 EOQ balances ordering vs holding, and is unchanged
 How would our reorder point change?
 That’s a good question
Constant Demand vs Random
•Reorder at R=dL
•Sell dL during LT
•Inv = Q after arrival
•Random demand
•Reorder at R=dL + ?
•Sell ? during LT
•Inv = ? after arrival
Inv
Q
R
L
Q
Q
Q
R
L
Random Demand
 Reorder when on-hand inventory is equal to the
amount you expect to sell during LT, plus an extra
amount of safety stock
 Assume daily demand has a normal distribution
 If we want to satisfy all of the demand 95% of the time,
how many standard deviations above the mean should
the inventory level be?
 Just considers a probability of running out, not the
number of units we’ll be short.
R = Expected Demand over LT + Safety Stock
R  d L  z L
d = Average demand per day
L = Lead Time in days
 L = st deviation of demand over Lead Time
z from normal table, e.g. z.95 = 1.65
Random Example
 What should our reorder point be?
 Demand averages 50 units per day, L = 5 days
 Total demand over LT has standard deviation of 100
 want to satisfy all demand 90% of the time
 To satisfy 90% of the demand, z = 1.28
R  d L  z L
R  50* 5  1.28*100
R  250 128  378
Random Demand
•Random demand
•Reorder at R=dL + SS
Inv
R
•Sometimes use SS
•Sometimes don’t
•On average use 0 SS
St Dev of Daily Demand
 What if we only know the average daily demand, and
the standard deviation of daily demand?
 Lead time = 4 days,
 daily demand = 10,
 Daily demand has standard deviation = 5,
 What should our reorder point be, if z = 3?
St Dev Over LT
 If the average each day is 10, and the lead time is 4
days, then the average demand over the lead time must
be 40.
d * L  10* 4  40
 What is the standard deviation of demand over the
 Std. Dev. ≠ 5 * 4
 We can add up variances, not standard deviations
 Standard deviation of demand over LT =
 L  Ldays  day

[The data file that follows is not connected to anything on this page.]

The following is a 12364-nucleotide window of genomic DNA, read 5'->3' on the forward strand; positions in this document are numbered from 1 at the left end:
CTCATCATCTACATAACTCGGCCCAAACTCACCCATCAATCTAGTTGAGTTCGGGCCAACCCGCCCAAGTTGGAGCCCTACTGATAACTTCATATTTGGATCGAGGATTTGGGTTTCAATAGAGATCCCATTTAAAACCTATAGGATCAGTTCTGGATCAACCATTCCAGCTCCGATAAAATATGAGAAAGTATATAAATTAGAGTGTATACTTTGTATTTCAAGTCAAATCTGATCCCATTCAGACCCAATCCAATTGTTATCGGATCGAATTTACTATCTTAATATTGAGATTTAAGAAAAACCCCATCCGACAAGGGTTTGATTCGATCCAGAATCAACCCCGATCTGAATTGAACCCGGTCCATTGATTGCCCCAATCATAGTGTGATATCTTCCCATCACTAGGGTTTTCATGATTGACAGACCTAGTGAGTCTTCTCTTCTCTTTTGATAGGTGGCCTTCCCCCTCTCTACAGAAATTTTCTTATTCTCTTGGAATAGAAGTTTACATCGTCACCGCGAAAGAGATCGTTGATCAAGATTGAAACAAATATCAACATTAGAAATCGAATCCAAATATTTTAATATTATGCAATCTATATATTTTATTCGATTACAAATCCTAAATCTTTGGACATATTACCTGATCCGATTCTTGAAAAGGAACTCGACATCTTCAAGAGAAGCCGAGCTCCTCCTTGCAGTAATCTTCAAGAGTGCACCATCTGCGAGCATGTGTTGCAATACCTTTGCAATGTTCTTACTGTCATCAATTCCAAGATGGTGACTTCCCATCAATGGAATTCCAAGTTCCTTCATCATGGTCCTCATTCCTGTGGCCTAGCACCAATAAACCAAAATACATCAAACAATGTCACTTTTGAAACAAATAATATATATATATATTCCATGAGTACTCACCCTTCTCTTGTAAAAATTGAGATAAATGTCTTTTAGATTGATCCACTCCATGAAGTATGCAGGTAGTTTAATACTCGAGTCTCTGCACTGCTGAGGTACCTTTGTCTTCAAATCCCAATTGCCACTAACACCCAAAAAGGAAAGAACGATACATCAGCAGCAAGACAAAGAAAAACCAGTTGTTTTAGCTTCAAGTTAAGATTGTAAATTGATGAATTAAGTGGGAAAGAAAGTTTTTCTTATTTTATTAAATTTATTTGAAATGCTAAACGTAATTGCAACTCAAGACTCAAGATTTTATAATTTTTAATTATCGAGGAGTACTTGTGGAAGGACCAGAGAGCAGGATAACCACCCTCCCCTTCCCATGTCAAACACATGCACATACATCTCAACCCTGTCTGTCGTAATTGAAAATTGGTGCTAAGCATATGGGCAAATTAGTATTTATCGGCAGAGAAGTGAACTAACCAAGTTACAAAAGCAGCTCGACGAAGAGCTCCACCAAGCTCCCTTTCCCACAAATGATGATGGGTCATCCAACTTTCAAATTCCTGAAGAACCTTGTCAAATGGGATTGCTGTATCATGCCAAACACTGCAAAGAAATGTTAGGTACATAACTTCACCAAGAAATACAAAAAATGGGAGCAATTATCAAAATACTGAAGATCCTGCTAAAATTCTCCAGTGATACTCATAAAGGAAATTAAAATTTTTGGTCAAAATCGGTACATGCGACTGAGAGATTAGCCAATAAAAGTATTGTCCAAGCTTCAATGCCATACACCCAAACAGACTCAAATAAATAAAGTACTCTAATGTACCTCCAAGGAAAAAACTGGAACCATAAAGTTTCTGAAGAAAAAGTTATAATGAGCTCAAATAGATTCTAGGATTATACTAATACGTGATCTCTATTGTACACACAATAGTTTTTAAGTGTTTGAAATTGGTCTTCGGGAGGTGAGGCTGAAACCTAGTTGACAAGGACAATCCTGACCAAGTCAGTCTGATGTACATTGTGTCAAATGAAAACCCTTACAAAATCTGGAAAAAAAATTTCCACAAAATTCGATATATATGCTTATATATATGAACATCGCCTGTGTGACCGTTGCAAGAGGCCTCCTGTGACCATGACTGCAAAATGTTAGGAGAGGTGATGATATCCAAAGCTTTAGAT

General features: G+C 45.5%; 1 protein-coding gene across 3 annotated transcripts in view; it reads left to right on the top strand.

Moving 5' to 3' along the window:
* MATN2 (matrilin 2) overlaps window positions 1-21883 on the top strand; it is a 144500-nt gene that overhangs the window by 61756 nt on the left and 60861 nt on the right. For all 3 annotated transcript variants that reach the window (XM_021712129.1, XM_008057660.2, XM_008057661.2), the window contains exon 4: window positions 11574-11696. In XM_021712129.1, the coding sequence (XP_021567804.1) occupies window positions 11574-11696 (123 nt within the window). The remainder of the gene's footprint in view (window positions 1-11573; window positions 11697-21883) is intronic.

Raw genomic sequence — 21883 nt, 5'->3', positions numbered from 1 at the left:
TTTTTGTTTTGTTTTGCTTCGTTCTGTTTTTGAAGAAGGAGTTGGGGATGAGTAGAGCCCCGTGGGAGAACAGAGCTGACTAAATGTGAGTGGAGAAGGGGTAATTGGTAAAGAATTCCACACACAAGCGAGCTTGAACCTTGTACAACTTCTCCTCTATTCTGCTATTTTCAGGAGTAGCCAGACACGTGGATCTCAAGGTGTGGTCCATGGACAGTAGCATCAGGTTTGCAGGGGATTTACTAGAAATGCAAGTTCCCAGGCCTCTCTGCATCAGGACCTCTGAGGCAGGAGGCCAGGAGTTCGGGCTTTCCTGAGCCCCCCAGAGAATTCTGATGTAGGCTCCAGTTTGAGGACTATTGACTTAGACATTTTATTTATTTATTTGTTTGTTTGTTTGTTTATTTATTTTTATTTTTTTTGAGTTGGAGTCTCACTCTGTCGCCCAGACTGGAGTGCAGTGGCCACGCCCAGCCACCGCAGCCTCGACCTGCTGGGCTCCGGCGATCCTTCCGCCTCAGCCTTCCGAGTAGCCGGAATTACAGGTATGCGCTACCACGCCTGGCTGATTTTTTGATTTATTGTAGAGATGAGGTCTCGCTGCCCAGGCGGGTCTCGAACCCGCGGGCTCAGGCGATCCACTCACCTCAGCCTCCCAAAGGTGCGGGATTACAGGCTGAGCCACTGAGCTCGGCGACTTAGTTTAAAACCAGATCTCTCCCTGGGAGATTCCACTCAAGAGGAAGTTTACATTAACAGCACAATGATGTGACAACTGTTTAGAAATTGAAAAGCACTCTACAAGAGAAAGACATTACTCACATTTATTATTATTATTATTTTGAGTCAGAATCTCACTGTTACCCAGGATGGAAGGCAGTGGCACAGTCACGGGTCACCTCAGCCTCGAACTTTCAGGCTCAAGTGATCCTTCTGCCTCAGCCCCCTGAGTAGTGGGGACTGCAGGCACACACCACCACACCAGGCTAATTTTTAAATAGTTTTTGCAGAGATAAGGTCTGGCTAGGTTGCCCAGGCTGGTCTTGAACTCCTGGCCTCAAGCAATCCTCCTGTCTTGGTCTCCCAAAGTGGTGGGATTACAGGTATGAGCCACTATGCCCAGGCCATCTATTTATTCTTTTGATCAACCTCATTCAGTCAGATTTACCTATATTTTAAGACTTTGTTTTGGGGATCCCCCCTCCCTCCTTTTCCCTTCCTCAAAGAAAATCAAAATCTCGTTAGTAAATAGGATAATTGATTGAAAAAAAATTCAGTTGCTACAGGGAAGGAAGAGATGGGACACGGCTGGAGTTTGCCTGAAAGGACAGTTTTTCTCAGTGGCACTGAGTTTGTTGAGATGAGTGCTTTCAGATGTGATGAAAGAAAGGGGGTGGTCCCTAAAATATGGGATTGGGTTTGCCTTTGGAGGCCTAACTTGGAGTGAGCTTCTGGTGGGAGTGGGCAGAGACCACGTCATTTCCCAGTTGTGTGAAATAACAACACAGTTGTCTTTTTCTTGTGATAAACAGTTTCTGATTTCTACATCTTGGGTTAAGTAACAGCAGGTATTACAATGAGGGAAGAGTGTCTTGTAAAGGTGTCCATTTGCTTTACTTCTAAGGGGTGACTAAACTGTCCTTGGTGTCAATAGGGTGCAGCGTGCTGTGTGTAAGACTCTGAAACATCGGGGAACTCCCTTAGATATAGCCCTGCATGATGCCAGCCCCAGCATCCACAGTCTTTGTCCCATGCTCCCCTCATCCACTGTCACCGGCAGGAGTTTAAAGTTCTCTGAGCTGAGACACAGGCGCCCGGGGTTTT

 45  10
R  d * L  z L  d * L  z Ldays  day
Demand Per Day
R  dL  z * L * D
Or, same
thing:
 L  L * D
R  d L  z L
L = Lead time in days
d = average demand per day
 D = st deviation of demand per day
z from normal table, e.g. z.95 = 1.65
Random Demand
Fixed Order Quantity
 Demand per day averages 40 with standard deviation
15, lead time is 5 days, service level of 90%
L = 5 days
d = 40
R  d L  z * L * D
z = 1.30,
R  200  43.6  243.6
 D = 15
R  40 * 5  1.30 * 5 *15
Fixed-Time Period Model
 Place an order every, say, week.
 Time period is fixed, order quantity will vary
 Order enough so amount on hand plus on order gets
up to a target amount
 Q = S – Inv
 Order “up to” policies
S  d L  T   z * L  T * D
Service Level Criteria
 Type I: specify probability that you do not run out
 Chance that 100% of customers go home happy
 Type II: (Fill Rate) proportion of demands met from
stock
 100% chance that this many go home happy, on average
Two Types of Service
CycleDemand
1
180
2
75
3
235
4
140
5
180
6
200
7
150
8
90
9
160
10
40
Sum
1,450
Stock-Outs
0
0
45
0
0
10
0
0
0
0
55
Type I:
8 of 10 periods
80% service
Type II:
1,395 / 1,450 =
96%
Summary
 Fixed Order Quantity – always order same
 Random demand – reorder point needs to change
 Standard Deviation over the LT is given
 Standard Deviation per day is given
 Fixed Time Period
 Always order once a month, e.g.
 Amount on hand plus on order will add up to S
 Different service metrics
```